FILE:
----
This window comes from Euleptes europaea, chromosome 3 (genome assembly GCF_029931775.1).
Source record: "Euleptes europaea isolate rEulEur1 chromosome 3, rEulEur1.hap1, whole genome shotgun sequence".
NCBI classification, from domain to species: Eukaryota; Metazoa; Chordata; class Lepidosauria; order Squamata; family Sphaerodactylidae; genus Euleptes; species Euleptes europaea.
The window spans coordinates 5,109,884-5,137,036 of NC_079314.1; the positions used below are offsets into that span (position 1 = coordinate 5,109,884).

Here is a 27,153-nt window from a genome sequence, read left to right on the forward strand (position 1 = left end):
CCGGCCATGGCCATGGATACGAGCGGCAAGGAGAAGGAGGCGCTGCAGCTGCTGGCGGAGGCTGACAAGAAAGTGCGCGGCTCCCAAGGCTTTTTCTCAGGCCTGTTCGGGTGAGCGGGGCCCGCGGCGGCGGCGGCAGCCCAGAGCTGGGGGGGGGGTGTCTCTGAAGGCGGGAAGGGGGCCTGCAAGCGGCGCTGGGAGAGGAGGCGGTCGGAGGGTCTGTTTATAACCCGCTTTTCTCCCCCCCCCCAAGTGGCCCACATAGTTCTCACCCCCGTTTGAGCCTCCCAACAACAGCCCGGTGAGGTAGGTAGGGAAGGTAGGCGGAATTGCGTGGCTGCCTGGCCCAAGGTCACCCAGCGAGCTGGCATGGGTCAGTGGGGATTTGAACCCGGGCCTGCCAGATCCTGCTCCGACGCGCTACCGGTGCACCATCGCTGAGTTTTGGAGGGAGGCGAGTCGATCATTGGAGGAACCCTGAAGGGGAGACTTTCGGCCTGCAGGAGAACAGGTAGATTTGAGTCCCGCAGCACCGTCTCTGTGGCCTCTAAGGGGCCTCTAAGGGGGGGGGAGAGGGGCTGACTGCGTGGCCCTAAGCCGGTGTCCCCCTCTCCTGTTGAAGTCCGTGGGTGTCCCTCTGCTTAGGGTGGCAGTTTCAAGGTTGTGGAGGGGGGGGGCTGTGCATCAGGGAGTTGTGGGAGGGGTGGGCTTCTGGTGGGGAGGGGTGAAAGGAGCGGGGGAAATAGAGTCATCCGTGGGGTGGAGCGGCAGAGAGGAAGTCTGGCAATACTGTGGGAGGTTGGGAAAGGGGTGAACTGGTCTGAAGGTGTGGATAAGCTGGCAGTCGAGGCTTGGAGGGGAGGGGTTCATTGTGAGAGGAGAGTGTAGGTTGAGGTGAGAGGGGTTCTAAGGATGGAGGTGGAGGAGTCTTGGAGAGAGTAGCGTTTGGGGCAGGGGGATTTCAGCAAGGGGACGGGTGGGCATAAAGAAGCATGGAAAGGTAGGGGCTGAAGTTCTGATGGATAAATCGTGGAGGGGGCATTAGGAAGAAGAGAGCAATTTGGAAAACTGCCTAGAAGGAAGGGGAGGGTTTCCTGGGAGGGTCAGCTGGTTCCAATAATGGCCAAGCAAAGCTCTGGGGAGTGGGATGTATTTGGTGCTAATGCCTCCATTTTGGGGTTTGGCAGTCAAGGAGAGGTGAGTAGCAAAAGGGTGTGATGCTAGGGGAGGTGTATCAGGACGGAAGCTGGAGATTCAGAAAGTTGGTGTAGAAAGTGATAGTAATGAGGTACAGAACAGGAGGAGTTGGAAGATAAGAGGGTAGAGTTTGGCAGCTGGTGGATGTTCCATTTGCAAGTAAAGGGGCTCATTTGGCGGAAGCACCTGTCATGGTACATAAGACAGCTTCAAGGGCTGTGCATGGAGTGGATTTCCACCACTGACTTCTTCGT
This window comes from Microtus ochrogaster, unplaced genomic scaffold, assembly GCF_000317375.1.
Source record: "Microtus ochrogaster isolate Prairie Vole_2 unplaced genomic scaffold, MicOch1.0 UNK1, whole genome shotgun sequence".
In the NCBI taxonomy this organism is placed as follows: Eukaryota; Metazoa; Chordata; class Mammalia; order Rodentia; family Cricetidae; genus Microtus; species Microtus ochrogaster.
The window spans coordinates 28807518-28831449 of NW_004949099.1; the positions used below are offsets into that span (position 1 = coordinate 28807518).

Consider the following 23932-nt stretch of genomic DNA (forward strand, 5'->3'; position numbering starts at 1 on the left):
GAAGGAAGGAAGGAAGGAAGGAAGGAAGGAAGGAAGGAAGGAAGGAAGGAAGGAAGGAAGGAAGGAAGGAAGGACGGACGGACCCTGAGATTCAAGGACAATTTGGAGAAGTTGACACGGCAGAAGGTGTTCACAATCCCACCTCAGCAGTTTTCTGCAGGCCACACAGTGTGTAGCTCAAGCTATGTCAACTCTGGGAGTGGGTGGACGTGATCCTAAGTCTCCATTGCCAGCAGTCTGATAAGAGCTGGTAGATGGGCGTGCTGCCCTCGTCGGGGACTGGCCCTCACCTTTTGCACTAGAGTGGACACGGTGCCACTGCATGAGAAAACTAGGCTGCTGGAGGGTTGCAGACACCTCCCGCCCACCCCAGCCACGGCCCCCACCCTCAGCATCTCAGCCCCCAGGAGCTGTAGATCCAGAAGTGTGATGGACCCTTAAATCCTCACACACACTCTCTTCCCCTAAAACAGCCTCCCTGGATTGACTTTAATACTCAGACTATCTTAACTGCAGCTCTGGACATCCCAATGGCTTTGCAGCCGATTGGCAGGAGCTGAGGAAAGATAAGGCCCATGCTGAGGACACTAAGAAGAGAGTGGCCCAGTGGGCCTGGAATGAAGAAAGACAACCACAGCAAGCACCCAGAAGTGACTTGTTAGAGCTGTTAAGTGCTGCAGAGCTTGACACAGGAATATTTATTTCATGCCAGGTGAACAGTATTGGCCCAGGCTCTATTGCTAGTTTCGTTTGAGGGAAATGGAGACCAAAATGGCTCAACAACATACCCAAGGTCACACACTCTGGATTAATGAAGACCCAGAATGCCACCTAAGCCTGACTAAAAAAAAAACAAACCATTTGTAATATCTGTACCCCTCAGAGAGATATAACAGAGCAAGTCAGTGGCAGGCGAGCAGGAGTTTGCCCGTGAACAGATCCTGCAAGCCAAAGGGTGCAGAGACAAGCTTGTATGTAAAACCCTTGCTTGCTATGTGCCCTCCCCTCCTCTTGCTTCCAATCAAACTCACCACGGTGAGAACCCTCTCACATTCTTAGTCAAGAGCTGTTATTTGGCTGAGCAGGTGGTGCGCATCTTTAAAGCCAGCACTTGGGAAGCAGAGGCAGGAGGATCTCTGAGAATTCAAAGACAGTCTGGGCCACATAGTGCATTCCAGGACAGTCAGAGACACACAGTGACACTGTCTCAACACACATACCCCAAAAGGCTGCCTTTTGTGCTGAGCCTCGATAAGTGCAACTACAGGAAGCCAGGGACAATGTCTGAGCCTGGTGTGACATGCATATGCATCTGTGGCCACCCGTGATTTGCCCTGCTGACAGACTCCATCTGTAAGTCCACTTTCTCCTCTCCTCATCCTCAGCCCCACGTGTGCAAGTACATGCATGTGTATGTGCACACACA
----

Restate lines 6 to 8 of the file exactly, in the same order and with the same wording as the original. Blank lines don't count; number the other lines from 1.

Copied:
CCGGCCATGGCCATGGATACGAGCGGCAAGGAGAAGGAGGCGCTGCAGCTGCTGGCGGAGGCTGACAAGAAAGTGCGCGGCTCCCAAGGCTTTTTCTCAGGCCTGTTCGGGTGAGCGGGGCCCGCGGCGGCGGCGGCAGCCCAGAGCTGGGGGGGGGGTGTCTCTGAAGGCGGGAAGGGGGCCTGCAAGCGGCGCTGGGAGAGGAGGCGGTCGGAGGGTCTGTTTATAACCCGCTTTTCTCCCCCCCCCCAAGTGGCCCACATAGTTCTCACCCCCGTTTGAGCCTCCCAACAACAGCCCGGTGAGGTAGGTAGGGAAGGTAGGCGGAATTGCGTGGCTGCCTGGCCCAAGGTCACCCAGCGAGCTGGCATGGGTCAGTGGGGATTTGAACCCGGGCCTGCCAGATCCTGCTCCGACGCGCTACCGGTGCACCATCGCTGAGTTTTGGAGGGAGGCGAGTCGATCATTGGAGGAACCCTGAAGGGGAGACTTTCGGCCTGCAGGAGAACAGGTAGATTTGAGTCCCGCAGCACCGTCTCTGTGGCCTCTAAGGGGCCTCTAAGGGGGGGGGAGAGGGGCTGACTGCGTGGCCCTAAGCCGGTGTCCCCCTCTCCTGTTGAAGTCCGTGGGTGTCCCTCTGCTTAGGGTGGCAGTTTCAAGGTTGTGGAGGGGGGGGGCTGTGCATCAGGGAGTTGTGGGAGGGGTGGGCTTCTGGTGGGGAGGGGTGAAAGGAGCGGGGGAAATAGAGTCATCCGTGGGGTGGAGCGGCAGAGAGGAAGTCTGGCAATACTGTGGGAGGTTGGGAAAGGGGTGAACTGGTCTGAAGGTGTGGATAAGCTGGCAGTCGAGGCTTGGAGGGGAGGGGTTCATTGTGAGAGGAGAGTGTAGGTTGAGGTGAGAGGGGTTCTAAGGATGGAGGTGGAGGAGTCTTGGAGAGAGTAGCGTTTGGGGCAGGGGGATTTCAGCAAGGGGACGGGTGGGCATAAAGAAGCATGGAAAGGTAGGGGCTGAAGTTCTGATGGATAAATCGTGGAGGGGGCATTAGGAAGAAGAGAGCAATTTGGAAAACTGCCTAGAAGGAAGGGGAGGGTTTCCTGGGAGGGTCAGCTGGTTCCAATAATGGCCAAGCAAAGCTCTGGGGAGTGGGATGTATTTGGTGCTAATGCCTCCATTTTGGGGTTTGGCAGTCAAGGAGAGGTGAGTAGCAAAAGGGTGTGATGCTAGGGGAGGTGTATCAGGACGGAAGCTGGAGATTCAGAAAGTTGGTGTAGAAAGTGATAGTAATGAGGTACAGAACAGGAGGAGTTGGAAGATAAGAGGGTAGAGTTTGGCAGCTGGTGGATGTTCCATTTGCAAGTAAAGGGGCTCATTTGGCGGAAGCACCTGTCATGGTACATAAGACAGCTTCAAGGGCTGTGCATGGAGTGGATTTCCACCACTGACTTCTTCGT
This window comes from Microtus ochrogaster, unplaced genomic scaffold, assembly GCF_000317375.1.
Source record: "Microtus ochrogaster isolate Prairie Vole_2 unplaced genomic scaffold, MicOch1.0 UNK1, whole genome shotgun sequence".